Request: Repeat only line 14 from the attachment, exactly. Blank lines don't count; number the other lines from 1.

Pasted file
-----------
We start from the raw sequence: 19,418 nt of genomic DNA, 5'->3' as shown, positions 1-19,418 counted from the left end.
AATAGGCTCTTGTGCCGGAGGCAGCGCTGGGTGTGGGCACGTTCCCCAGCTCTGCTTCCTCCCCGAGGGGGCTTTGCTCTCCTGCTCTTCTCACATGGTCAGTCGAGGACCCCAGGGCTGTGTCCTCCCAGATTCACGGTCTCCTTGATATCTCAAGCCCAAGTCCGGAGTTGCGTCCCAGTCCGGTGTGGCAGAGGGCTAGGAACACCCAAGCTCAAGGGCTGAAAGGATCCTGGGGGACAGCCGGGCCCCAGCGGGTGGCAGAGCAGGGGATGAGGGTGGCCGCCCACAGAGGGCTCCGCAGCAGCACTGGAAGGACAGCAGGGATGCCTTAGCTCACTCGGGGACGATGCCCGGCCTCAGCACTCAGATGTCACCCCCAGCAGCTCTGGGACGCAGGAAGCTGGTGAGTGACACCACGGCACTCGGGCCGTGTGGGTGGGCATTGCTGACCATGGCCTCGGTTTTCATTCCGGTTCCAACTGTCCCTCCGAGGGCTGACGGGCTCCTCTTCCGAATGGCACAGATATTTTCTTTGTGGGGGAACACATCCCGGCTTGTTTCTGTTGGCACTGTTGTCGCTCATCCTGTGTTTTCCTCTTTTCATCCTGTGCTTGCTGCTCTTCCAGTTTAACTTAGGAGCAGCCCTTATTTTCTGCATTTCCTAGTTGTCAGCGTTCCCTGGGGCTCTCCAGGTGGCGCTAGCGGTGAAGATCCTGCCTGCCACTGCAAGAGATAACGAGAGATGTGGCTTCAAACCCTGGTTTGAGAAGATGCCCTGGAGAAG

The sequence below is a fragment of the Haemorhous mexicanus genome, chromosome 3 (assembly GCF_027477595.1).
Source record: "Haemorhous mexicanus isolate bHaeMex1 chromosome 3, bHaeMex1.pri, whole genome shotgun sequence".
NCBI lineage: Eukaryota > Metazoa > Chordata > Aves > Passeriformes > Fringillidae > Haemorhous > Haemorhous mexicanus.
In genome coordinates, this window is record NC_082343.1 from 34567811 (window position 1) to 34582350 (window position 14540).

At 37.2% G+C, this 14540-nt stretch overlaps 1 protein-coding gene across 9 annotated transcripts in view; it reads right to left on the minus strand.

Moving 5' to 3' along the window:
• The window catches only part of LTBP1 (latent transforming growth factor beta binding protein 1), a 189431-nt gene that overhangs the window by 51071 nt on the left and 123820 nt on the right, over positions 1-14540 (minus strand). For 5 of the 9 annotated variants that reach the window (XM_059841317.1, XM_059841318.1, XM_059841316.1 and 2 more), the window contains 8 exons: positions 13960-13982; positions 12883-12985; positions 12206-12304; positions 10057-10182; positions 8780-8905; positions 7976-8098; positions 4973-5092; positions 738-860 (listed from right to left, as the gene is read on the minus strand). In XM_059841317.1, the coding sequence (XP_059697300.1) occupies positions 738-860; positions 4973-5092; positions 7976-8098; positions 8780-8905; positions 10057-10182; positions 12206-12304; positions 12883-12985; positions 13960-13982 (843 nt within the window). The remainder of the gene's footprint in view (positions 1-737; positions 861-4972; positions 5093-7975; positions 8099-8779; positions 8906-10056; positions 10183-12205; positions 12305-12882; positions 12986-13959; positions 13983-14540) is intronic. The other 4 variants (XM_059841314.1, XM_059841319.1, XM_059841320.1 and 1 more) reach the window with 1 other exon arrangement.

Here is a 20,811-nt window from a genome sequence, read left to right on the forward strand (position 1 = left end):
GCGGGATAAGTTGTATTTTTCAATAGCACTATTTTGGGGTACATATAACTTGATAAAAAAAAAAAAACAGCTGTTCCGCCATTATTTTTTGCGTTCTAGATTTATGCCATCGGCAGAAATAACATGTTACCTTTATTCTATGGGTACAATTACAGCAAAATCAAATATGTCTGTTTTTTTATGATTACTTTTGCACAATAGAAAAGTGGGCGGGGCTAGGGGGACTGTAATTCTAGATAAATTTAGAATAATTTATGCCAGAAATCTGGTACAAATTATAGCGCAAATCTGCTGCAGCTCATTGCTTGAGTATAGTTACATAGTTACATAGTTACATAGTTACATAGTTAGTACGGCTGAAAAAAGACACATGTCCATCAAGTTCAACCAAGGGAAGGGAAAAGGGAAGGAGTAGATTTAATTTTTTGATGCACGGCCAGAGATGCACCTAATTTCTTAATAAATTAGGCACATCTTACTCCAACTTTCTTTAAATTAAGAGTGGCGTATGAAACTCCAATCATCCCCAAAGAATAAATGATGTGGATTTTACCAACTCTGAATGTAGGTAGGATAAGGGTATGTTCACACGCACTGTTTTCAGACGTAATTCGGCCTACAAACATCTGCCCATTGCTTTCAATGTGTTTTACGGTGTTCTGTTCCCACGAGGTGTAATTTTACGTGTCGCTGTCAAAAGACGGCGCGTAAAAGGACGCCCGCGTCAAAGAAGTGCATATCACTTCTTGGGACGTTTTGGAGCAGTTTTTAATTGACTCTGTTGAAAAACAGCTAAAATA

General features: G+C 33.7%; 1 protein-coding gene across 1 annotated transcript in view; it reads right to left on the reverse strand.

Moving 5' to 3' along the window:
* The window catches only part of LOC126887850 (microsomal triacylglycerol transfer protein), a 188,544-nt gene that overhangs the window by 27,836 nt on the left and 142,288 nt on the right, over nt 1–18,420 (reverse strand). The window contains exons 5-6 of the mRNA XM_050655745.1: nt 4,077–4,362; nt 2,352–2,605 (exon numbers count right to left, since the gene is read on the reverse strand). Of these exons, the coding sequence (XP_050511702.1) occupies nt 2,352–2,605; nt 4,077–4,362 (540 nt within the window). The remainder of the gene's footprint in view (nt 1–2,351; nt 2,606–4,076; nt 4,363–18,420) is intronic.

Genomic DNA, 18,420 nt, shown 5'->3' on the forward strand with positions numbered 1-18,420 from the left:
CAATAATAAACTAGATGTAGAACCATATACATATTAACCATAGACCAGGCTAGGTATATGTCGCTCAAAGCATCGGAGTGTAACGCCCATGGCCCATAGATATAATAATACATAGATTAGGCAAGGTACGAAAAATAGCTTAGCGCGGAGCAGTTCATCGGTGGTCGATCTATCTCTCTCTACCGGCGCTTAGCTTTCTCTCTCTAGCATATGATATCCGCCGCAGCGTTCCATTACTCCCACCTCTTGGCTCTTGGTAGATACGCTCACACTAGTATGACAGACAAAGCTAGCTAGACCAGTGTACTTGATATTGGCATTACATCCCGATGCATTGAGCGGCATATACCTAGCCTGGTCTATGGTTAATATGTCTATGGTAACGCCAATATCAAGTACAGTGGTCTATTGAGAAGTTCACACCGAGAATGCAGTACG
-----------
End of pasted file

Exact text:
* The window catches only part of LOC126887850 (microsomal triacylglycerol transfer protein), a 188,544-nt gene that overhangs the window by 27,836 nt on the left and 142,288 nt on the right, over nt 1–18,420 (reverse strand). The window contains exons 5-6 of the mRNA XM_050655745.1: nt 4,077–4,362; nt 2,352–2,605 (exon numbers count right to left, since the gene is read on the reverse strand). Of these exons, the coding sequence (XP_050511702.1) occupies nt 2,352–2,605; nt 4,077–4,362 (540 nt within the window). The remainder of the gene's footprint in view (nt 1–2,351; nt 2,606–4,076; nt 4,363–18,420) is intronic.